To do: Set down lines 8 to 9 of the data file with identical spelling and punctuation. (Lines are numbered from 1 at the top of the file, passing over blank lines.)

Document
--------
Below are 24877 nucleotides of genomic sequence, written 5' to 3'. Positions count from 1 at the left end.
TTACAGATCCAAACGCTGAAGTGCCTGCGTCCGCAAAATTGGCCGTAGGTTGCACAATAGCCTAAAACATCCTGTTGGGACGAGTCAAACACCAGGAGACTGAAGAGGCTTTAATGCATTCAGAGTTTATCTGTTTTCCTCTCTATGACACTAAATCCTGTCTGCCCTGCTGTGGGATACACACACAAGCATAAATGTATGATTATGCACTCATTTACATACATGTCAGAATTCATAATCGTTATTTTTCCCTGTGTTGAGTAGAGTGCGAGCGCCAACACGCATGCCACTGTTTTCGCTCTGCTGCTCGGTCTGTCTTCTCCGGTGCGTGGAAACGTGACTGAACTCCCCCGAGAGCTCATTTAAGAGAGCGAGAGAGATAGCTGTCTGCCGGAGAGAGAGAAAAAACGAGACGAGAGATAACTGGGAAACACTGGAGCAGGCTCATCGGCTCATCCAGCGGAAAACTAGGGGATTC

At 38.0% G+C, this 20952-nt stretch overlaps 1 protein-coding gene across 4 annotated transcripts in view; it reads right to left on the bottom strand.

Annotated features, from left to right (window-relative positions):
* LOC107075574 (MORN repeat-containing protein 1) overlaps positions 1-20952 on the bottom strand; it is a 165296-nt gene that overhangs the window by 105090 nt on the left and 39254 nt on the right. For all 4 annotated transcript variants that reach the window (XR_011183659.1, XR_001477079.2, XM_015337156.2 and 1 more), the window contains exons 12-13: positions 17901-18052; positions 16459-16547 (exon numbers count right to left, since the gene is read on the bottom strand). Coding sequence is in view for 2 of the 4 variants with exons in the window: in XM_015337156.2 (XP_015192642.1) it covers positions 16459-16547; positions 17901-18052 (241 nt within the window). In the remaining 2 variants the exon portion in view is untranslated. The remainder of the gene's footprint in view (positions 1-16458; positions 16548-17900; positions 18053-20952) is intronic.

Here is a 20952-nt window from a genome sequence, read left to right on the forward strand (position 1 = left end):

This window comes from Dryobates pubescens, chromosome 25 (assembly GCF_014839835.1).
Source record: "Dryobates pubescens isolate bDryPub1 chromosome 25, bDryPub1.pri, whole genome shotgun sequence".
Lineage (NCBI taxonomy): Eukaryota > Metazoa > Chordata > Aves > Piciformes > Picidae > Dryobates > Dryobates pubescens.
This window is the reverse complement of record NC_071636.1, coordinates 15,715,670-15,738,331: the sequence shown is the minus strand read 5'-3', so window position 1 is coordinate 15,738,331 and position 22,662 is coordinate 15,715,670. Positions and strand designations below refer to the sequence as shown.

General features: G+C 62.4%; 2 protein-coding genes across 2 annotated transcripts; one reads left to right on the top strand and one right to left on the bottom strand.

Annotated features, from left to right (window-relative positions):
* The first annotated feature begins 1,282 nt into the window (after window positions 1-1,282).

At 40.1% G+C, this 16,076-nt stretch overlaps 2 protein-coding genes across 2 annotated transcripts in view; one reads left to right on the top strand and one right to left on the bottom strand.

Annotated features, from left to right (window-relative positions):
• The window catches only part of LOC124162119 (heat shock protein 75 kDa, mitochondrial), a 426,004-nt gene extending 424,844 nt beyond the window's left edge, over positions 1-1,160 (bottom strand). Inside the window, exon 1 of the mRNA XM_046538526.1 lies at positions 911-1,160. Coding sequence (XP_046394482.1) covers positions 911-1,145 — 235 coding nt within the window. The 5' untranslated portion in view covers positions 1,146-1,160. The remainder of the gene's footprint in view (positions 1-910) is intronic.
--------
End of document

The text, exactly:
Source record: "Dryobates pubescens isolate bDryPub1 chromosome 25, bDryPub1.pri, whole genome shotgun sequence".
Lineage (NCBI taxonomy): Eukaryota > Metazoa > Chordata > Aves > Piciformes > Picidae > Dryobates > Dryobates pubescens.